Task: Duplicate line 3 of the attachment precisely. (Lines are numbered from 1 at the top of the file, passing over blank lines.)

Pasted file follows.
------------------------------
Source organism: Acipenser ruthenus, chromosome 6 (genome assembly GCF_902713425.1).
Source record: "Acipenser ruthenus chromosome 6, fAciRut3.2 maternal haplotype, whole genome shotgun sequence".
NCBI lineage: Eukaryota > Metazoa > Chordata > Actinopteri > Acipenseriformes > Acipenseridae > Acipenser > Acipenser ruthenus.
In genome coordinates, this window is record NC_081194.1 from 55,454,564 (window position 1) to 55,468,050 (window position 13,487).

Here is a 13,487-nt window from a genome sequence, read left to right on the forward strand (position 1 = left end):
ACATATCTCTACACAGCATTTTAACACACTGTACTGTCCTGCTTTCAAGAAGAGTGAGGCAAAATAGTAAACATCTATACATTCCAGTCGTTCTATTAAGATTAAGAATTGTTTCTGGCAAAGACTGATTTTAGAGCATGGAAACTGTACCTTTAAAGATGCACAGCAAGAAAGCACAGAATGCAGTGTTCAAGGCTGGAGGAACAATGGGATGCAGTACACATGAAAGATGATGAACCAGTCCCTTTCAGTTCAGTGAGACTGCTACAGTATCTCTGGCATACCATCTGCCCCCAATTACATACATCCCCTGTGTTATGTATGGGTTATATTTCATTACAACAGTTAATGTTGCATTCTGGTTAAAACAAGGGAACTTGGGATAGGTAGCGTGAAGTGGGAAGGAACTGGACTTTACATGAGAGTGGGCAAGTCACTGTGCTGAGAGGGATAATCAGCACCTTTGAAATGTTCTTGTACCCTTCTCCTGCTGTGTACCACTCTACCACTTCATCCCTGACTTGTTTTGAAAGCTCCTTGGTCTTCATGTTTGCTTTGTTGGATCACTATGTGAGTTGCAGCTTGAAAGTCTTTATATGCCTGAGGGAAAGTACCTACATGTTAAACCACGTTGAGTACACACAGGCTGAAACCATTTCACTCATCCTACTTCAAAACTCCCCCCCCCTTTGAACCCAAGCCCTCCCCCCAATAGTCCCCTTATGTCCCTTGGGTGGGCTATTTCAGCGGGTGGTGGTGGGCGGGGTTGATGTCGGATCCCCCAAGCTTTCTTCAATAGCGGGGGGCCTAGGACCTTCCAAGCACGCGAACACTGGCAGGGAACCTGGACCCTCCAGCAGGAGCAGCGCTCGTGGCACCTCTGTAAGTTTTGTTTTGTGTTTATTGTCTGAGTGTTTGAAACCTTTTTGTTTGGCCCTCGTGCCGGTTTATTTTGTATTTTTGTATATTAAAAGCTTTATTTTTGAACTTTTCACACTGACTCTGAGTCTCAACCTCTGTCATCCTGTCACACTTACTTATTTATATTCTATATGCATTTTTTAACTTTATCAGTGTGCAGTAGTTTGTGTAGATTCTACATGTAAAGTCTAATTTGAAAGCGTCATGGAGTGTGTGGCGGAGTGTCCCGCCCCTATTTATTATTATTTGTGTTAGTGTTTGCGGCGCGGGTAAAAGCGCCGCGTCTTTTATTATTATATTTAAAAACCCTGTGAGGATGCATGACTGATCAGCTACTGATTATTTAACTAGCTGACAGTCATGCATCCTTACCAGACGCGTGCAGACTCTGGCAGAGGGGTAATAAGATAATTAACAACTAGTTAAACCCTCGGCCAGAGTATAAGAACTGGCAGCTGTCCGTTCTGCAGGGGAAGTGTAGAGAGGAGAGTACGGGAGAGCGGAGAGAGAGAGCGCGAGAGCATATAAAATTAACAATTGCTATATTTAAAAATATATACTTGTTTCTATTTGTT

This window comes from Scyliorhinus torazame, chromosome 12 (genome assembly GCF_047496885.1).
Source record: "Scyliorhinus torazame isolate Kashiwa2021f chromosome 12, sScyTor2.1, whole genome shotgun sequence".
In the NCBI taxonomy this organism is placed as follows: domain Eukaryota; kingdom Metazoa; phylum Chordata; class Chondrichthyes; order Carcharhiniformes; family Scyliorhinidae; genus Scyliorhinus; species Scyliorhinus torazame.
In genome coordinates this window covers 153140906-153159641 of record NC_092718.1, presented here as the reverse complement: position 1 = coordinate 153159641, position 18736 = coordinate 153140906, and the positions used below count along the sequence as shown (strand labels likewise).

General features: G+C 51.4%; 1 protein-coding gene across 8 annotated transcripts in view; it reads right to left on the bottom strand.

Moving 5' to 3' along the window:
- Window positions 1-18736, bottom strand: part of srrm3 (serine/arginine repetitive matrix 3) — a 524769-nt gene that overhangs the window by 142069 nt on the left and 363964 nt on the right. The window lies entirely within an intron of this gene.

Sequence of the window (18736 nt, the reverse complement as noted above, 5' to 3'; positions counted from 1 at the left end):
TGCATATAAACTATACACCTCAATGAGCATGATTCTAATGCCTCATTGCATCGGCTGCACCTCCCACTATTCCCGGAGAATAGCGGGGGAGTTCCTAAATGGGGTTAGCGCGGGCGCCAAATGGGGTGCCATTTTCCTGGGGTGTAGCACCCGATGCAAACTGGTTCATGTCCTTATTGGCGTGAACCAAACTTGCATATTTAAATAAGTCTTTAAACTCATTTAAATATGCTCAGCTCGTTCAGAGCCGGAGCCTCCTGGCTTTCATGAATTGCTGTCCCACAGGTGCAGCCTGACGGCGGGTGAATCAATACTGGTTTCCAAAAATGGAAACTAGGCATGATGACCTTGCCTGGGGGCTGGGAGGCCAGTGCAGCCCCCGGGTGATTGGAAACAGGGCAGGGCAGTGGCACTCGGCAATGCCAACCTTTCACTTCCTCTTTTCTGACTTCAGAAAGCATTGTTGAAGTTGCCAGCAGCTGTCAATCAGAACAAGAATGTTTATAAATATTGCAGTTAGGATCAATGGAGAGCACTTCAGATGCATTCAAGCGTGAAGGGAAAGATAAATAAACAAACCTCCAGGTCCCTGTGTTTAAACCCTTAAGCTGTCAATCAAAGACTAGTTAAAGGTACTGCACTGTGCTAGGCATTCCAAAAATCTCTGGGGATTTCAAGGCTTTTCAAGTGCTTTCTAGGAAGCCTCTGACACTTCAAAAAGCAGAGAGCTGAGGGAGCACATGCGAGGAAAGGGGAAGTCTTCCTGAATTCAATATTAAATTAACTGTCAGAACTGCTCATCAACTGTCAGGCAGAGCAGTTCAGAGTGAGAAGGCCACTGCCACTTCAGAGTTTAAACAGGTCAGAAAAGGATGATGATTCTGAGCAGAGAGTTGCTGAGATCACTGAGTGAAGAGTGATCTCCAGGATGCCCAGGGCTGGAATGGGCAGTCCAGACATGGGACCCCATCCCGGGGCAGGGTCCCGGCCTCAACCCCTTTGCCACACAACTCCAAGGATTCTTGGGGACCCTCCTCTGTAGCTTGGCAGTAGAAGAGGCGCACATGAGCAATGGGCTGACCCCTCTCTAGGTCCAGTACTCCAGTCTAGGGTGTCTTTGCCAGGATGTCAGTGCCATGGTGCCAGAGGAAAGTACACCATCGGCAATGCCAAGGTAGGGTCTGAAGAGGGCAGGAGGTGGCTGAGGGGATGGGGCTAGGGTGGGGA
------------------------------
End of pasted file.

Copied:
NCBI lineage: Eukaryota > Metazoa > Chordata > Actinopteri > Acipenseriformes > Acipenseridae > Acipenser > Acipenser ruthenus.